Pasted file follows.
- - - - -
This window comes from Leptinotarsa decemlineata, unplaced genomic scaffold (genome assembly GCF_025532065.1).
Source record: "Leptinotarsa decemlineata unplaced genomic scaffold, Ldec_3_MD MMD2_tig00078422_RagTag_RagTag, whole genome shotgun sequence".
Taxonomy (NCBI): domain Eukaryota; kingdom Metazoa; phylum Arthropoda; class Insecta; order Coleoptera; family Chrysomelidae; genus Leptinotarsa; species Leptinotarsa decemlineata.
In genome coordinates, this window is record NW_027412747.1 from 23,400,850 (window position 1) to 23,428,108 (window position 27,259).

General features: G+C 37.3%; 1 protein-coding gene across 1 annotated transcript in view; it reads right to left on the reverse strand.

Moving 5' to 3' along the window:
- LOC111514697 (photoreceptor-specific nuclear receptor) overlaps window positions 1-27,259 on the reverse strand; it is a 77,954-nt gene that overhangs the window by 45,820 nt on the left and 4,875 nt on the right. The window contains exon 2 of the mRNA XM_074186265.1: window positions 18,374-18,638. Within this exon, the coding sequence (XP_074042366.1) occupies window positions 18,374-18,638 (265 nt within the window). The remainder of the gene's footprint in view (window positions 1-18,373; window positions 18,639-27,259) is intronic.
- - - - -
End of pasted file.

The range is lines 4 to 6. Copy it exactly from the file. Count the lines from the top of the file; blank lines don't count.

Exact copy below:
In genome coordinates, this window is record NW_027412747.1 from 23,400,850 (window position 1) to 23,428,108 (window position 27,259).

General features: G+C 37.3%; 1 protein-coding gene across 1 annotated transcript in view; it reads right to left on the reverse strand.

Moving 5' to 3' along the window: